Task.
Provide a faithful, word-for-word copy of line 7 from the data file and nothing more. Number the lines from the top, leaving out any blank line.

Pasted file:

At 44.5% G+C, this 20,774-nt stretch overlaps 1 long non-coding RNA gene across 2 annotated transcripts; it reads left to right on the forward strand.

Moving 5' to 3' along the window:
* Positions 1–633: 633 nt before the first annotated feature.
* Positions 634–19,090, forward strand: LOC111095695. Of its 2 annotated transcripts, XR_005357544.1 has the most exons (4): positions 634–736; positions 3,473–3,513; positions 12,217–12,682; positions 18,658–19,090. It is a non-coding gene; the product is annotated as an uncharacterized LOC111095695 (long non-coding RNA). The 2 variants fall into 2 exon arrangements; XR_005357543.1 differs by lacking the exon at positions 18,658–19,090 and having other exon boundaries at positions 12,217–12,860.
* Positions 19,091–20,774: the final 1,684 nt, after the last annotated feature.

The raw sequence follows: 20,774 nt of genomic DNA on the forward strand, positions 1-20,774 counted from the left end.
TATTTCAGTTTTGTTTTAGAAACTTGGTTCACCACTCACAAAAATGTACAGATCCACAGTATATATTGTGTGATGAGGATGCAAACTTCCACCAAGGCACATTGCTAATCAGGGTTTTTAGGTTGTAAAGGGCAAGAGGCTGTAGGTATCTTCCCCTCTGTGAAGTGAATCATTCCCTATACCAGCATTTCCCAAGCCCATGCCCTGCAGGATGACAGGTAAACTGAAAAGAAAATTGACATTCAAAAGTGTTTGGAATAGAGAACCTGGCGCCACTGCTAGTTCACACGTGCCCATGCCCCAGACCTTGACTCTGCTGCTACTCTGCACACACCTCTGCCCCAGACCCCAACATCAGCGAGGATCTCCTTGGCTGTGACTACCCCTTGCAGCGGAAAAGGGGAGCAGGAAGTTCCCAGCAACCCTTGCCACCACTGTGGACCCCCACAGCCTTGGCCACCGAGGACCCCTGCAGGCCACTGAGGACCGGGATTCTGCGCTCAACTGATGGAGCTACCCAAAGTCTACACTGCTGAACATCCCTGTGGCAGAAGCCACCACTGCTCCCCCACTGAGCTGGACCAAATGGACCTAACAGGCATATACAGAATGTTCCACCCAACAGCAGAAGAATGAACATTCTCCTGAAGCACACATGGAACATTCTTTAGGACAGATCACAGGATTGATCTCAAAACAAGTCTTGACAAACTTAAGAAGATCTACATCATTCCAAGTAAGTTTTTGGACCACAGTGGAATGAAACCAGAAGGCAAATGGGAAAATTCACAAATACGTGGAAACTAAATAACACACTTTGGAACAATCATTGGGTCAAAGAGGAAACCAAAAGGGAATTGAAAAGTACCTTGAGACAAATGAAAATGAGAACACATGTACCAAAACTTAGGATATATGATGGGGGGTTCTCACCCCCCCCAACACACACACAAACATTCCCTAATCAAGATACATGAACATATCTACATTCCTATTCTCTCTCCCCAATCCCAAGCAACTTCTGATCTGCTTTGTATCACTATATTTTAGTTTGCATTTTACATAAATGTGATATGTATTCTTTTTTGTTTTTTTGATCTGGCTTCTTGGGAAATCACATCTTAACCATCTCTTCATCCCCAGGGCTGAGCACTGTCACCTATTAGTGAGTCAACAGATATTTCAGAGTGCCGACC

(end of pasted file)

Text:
TATTTCAGTTTTGTTTTAGAAACTTGGTTCACCACTCACAAAAATGTACAGATCCACAGTATATATTGTGTGATGAGGATGCAAACTTCCACCAAGGCACATTGCTAATCAGGGTTTTTAGGTTGTAAAGGGCAAGAGGCTGTAGGTATCTTCCCCTCTGTGAAGTGAATCATTCCCTATACCAGCATTTCCCAAGCCCATGCCCTGCAGGATGACAGGTAAACTGAAAAGAAAATTGACATTCAAAAGTGTTTGGAATAGAGAACCTGGCGCCACTGCTAGTTCACACGTGCCCATGCCCCAGACCTTGACTCTGCTGCTACTCTGCACACACCTCTGCCCCAGACCCCAACATCAGCGAGGATCTCCTTGGCTGTGACTACCCCTTGCAGCGGAAAAGGGGAGCAGGAAGTTCCCAGCAACCCTTGCCACCACTGTGGACCCCCACAGCCTTGGCCACCGAGGACCCCTGCAGGCCACTGAGGACCGGGATTCTGCGCTCAACTGATGGAGCTACCCAAAGTCTACACTGCTGAACATCCCTGTGGCAGAAGCCACCACTGCTCCCCCACTGAGCTGGACCAAATGGACCTAACAGGCATATACAGAATGTTCCACCCAACAGCAGAAGAATGAACATTCTCCTGAAGCACACATGGAACATTCTTTAGGACAGATCACAGGATTGATCTCAAAACAAGTCTTGACAAACTTAAGAAGATCTACATCATTCCAAGTAAGTTTTTGGACCACAGTGGAATGAAACCAGAAGGCAAATGGGAAAATTCACAAATACGTGGAAACTAAATAACACACTTTGGAACAATCATTGGGTCAAAGAGGAAACCAAAAGGGAATTGAAAAGTACCTTGAGACAAATGAAAATGAGAACACATGTACCAAAACTTAGGATATATGATGGGGGGTTCTCACCCCCCCCAACACACACACAAACATTCCCTAATCAAGATACATGAACATATCTACATTCCTATTCTCTCTCCCCAATCCCAAGCAACTTCTGATCTGCTTTGTATCACTATATTTTAGTTTGCATTTTACATAAATGTGATATGTATTCTTTTTTGTTTTTTTGATCTGGCTTCTTGGGAAATCACATCTTAACCATCTCTTCATCCCCAGGGCTGAGCACTGTCACCTATTAGTGAGTCAACAGATATTTCAGAGTGCCGACC